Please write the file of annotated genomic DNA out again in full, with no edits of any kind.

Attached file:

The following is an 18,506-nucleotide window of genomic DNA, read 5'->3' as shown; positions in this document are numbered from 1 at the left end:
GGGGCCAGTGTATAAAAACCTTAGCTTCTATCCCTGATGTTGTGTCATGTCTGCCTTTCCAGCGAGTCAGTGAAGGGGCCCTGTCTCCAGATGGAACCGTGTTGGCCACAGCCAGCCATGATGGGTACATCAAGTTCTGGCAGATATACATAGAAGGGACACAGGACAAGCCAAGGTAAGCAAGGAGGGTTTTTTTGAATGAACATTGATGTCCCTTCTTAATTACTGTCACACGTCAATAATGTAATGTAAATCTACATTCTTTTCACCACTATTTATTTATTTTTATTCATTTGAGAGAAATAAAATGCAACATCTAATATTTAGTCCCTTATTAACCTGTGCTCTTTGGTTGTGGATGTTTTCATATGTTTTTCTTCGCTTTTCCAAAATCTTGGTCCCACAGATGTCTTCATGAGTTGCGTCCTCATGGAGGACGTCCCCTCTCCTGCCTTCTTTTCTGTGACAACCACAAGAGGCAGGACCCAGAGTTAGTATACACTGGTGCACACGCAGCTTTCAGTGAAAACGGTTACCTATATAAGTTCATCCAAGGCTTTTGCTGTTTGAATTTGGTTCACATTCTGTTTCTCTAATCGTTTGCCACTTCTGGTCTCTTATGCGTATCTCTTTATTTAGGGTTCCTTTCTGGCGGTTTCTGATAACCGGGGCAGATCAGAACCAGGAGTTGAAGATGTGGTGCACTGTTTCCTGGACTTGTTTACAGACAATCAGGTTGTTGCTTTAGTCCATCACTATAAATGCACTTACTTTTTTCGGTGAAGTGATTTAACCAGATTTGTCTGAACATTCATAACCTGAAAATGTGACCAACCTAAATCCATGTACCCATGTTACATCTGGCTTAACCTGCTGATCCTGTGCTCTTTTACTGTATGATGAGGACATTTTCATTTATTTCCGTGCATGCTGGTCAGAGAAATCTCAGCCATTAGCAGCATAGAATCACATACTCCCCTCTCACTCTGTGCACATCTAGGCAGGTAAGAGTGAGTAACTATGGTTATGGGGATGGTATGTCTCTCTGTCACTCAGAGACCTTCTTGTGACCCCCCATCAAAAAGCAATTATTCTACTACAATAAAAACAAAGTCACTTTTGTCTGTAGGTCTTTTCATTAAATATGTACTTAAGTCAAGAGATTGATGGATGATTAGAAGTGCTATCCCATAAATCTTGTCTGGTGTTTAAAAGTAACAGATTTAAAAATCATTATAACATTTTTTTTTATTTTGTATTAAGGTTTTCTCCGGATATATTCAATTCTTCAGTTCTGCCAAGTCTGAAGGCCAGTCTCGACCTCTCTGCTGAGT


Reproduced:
The following is an 18,506-nucleotide window of genomic DNA, read 5'->3' as shown; positions in this document are numbered from 1 at the left end:
GGGGCCAGTGTATAAAAACCTTAGCTTCTATCCCTGATGTTGTGTCATGTCTGCCTTTCCAGCGAGTCAGTGAAGGGGCCCTGTCTCCAGATGGAACCGTGTTGGCCACAGCCAGCCATGATGGGTACATCAAGTTCTGGCAGATATACATAGAAGGGACACAGGACAAGCCAAGGTAAGCAAGGAGGGTTTTTTTGAATGAACATTGATGTCCCTTCTTAATTACTGTCACACGTCAATAATGTAATGTAAATCTACATTCTTTTCACCACTATTTATTTATTTTTATTCATTTGAGAGAAATAAAATGCAACATCTAATATTTAGTCCCTTATTAACCTGTGCTCTTTGGTTGTGGATGTTTTCATATGTTTTTCTTCGCTTTTCCAAAATCTTGGTCCCACAGATGTCTTCATGAGTTGCGTCCTCATGGAGGACGTCCCCTCTCCTGCCTTCTTTTCTGTGACAACCACAAGAGGCAGGACCCAGAGTTAGTATACACTGGTGCACACGCAGCTTTCAGTGAAAACGGTTACCTATATAAGTTCATCCAAGGCTTTTGCTGTTTGAATTTGGTTCACATTCTGTTTCTCTAATCGTTTGCCACTTCTGGTCTCTTATGCGTATCTCTTTATTTAGGGTTCCTTTCTGGCGGTTTCTGATAACCGGGGCAGATCAGAACCAGGAGTTGAAGATGTGGTGCACTGTTTCCTGGACTTGTTTACAGACAATCAGGTTGTTGCTTTAGTCCATCACTATAAATGCACTTACTTTTTTCGGTGAAGTGATTTAACCAGATTTGTCTGAACATTCATAACCTGAAAATGTGACCAACCTAAATCCATGTACCCATGTTACATCTGGCTTAACCTGCTGATCCTGTGCTCTTTTACTGTATGATGAGGACATTTTCATTTATTTCCGTGCATGCTGGTCAGAGAAATCTCAGCCATTAGCAGCATAGAATCACATACTCCCCTCTCACTCTGTGCACATCTAGGCAGGTAAGAGTGAGTAACTATGGTTATGGGGATGGTATGTCTCTCTGTCACTCAGAGACCTTCTTGTGACCCCCCATCAAAAAGCAATTATTCTACTACAATAAAAACAAAGTCACTTTTGTCTGTAGGTCTTTTCATTAAATATGTACTTAAGTCAAGAGATTGATGGATGATTAGAAGTGCTATCCCATAAATCTTGTCTGGTGTTTAAAAGTAACAGATTTAAAAATCATTATAACATTTTTTTTTATTTTGTATTAAGGTTTTCTCCGGATATATTCAATTCTTCAGTTCTGCCAAGTCTGAAGGCCAGTCTCGACCTCTCTGCTGAGT